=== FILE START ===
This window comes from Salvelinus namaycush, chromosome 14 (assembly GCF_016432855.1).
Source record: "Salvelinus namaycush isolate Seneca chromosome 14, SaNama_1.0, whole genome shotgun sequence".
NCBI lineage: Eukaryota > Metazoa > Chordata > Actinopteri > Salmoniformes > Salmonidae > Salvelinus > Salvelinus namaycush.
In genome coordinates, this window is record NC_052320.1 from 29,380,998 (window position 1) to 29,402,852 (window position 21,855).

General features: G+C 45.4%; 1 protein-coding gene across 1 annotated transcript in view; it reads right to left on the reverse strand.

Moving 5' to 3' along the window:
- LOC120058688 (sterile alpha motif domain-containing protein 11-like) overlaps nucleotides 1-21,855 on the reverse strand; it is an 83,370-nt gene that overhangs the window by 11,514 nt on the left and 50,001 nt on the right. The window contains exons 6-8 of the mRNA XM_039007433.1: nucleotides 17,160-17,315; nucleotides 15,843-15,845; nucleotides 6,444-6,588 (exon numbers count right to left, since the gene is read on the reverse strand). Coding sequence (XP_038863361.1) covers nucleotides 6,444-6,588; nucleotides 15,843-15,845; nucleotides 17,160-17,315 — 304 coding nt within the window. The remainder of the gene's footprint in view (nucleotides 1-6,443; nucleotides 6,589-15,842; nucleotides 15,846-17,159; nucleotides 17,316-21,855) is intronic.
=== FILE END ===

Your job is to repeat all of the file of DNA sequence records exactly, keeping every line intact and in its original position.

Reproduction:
This window comes from Salvelinus namaycush, chromosome 14 (assembly GCF_016432855.1).
Source record: "Salvelinus namaycush isolate Seneca chromosome 14, SaNama_1.0, whole genome shotgun sequence".
NCBI lineage: Eukaryota > Metazoa > Chordata > Actinopteri > Salmoniformes > Salmonidae > Salvelinus > Salvelinus namaycush.
In genome coordinates, this window is record NC_052320.1 from 29,380,998 (window position 1) to 29,402,852 (window position 21,855).

General features: G+C 45.4%; 1 protein-coding gene across 1 annotated transcript in view; it reads right to left on the reverse strand.

Moving 5' to 3' along the window:
- LOC120058688 (sterile alpha motif domain-containing protein 11-like) overlaps nucleotides 1-21,855 on the reverse strand; it is an 83,370-nt gene that overhangs the window by 11,514 nt on the left and 50,001 nt on the right. The window contains exons 6-8 of the mRNA XM_039007433.1: nucleotides 17,160-17,315; nucleotides 15,843-15,845; nucleotides 6,444-6,588 (exon numbers count right to left, since the gene is read on the reverse strand). Coding sequence (XP_038863361.1) covers nucleotides 6,444-6,588; nucleotides 15,843-15,845; nucleotides 17,160-17,315 — 304 coding nt within the window. The remainder of the gene's footprint in view (nucleotides 1-6,443; nucleotides 6,589-15,842; nucleotides 15,846-17,159; nucleotides 17,316-21,855) is intronic.